In Galloway Township v. Duncan, the New Jersey Tax Court addressed when a veteran who suffers from a service-connected 100 percent permanent disability meets the legislatively imposed requirements for the personal residence tax exemption. The Facts of the Case Defendant taxpayer, Lucienne Reed Duncan, M.D., sought personal residence tax exemption
A bill currently under consideration in the New Jersey Assembly would ban punitive damages against public entities. It would also eliminate awards of noneconomic damages against both public entities and public employees except in certain cases involving physical injury. Specifically, Assembly Bill No. 4252 amends the New Jersey Tort Claims
A new directive from the New Jersey Office of the Attorney General requires the state’s police officers to complete annual in-service training. The goal of the police training is to promote positive interactions between officers and the communities that they serve. This summer, Gov. Chris Christie signed Assembly Bill No.
In Mollica v. Township of Bloomfield, the Appellate Division of the New Jersey Superior Court invalidated a township ordinance adopted to acquire land to build a public park. Citing the New Jersey Supreme Court’s decision in Grabowsky v. Township of Montclair, the Appellate Division held that a council member’s ownership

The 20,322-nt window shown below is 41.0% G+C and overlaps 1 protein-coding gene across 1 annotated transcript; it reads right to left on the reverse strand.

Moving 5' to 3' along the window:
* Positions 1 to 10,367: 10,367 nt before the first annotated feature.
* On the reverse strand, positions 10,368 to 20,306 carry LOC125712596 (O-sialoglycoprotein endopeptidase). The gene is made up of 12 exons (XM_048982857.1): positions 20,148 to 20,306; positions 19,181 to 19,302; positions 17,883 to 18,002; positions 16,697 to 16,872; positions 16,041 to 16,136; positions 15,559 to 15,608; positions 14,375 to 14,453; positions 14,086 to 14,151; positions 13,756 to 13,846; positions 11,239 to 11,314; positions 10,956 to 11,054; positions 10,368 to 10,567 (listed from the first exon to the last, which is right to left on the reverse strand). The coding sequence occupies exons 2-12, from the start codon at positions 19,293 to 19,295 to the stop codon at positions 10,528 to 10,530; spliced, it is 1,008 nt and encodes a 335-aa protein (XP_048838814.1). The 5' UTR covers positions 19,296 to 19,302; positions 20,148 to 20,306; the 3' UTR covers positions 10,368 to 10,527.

A bill pending in the New Jersey Assembly would require school board candidates to affirm that they have not been convicted of crimes that would disqualify them from office when filing their nominating petitions. The legislation, Assembly Bill 4206, is currently pending before the Assembly Judiciary Committee. Under N.J.S.18A:12-1, individuals
The Local Government Ethics Law requires “local government officers” to annually file financial disclosure statements. In addition to covering elected officials, the law also applies to anyone who is a managerial executive employee of a local government agency. Last month, the Local Finance Board of the Division of Local Government
In North Jersey Media Group Inc. v. United States, the Third Circuit Court of Appeals held that the media has no public right of access to a letter sealed by the court in the criminal prosecution of William Baroni and Bridget Anne Kelly, commonly referred to as the “Bridgegate” case.